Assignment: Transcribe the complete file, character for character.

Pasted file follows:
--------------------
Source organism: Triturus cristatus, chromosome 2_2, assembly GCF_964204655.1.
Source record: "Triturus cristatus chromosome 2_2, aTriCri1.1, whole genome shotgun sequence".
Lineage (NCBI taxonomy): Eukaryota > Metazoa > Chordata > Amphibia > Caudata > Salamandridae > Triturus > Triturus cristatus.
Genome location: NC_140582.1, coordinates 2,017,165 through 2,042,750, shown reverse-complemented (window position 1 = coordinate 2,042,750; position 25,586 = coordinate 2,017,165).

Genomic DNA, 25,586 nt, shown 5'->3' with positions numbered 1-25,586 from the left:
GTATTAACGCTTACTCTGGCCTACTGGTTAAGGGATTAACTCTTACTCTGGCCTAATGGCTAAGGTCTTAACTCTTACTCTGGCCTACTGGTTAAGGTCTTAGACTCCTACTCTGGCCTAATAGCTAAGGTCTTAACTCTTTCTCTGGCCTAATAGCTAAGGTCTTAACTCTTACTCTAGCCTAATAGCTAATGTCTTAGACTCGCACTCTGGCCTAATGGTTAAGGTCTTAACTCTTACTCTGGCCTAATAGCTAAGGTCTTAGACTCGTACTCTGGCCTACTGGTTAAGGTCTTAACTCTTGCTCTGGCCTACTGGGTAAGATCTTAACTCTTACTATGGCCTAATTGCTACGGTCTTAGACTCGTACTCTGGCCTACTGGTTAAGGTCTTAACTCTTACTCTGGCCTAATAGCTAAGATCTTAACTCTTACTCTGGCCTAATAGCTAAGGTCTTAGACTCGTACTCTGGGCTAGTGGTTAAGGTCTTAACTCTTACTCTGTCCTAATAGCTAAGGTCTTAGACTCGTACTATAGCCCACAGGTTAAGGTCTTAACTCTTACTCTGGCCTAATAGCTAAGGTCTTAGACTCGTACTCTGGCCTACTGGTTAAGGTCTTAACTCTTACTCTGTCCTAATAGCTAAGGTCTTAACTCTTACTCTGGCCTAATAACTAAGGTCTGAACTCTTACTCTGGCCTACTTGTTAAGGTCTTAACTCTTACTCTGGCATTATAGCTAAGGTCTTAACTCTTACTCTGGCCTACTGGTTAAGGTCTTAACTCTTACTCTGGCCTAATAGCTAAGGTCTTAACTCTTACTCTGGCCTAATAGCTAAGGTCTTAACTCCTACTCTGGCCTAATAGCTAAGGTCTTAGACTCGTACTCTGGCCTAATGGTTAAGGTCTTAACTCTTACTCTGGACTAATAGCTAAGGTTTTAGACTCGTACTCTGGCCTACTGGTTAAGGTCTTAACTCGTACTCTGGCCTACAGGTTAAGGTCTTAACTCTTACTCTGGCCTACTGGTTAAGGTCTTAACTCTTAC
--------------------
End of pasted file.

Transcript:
Source organism: Triturus cristatus, chromosome 2_2, assembly GCF_964204655.1.
Source record: "Triturus cristatus chromosome 2_2, aTriCri1.1, whole genome shotgun sequence".
Lineage (NCBI taxonomy): Eukaryota > Metazoa > Chordata > Amphibia > Caudata > Salamandridae > Triturus > Triturus cristatus.
Genome location: NC_140582.1, coordinates 2,017,165 through 2,042,750, shown reverse-complemented (window position 1 = coordinate 2,042,750; position 25,586 = coordinate 2,017,165).

Genomic DNA, 25,586 nt, shown 5'->3' with positions numbered 1-25,586 from the left:
GTATTAACGCTTACTCTGGCCTACTGGTTAAGGGATTAACTCTTACTCTGGCCTAATGGCTAAGGTCTTAACTCTTACTCTGGCCTACTGGTTAAGGTCTTAGACTCCTACTCTGGCCTAATAGCTAAGGTCTTAACTCTTTCTCTGGCCTAATAGCTAAGGTCTTAACTCTTACTCTAGCCTAATAGCTAATGTCTTAGACTCGCACTCTGGCCTAATGGTTAAGGTCTTAACTCTTACTCTGGCCTAATAGCTAAGGTCTTAGACTCGTACTCTGGCCTACTGGTTAAGGTCTTAACTCTTGCTCTGGCCTACTGGGTAAGATCTTAACTCTTACTATGGCCTAATTGCTACGGTCTTAGACTCGTACTCTGGCCTACTGGTTAAGGTCTTAACTCTTACTCTGGCCTAATAGCTAAGATCTTAACTCTTACTCTGGCCTAATAGCTAAGGTCTTAGACTCGTACTCTGGGCTAGTGGTTAAGGTCTTAACTCTTACTCTGTCCTAATAGCTAAGGTCTTAGACTCGTACTATAGCCCACAGGTTAAGGTCTTAACTCTTACTCTGGCCTAATAGCTAAGGTCTTAGACTCGTACTCTGGCCTACTGGTTAAGGTCTTAACTCTTACTCTGTCCTAATAGCTAAGGTCTTAACTCTTACTCTGGCCTAATAACTAAGGTCTGAACTCTTACTCTGGCCTACTTGTTAAGGTCTTAACTCTTACTCTGGCATTATAGCTAAGGTCTTAACTCTTACTCTGGCCTACTGGTTAAGGTCTTAACTCTTACTCTGGCCTAATAGCTAAGGTCTTAACTCTTACTCTGGCCTAATAGCTAAGGTCTTAACTCCTACTCTGGCCTAATAGCTAAGGTCTTAGACTCGTACTCTGGCCTAATGGTTAAGGTCTTAACTCTTACTCTGGACTAATAGCTAAGGTTTTAGACTCGTACTCTGGCCTACTGGTTAAGGTCTTAACTCGTACTCTGGCCTACAGGTTAAGGTCTTAACTCTTACTCTGGCCTACTGGTTAAGGTCTTAACTCTTAC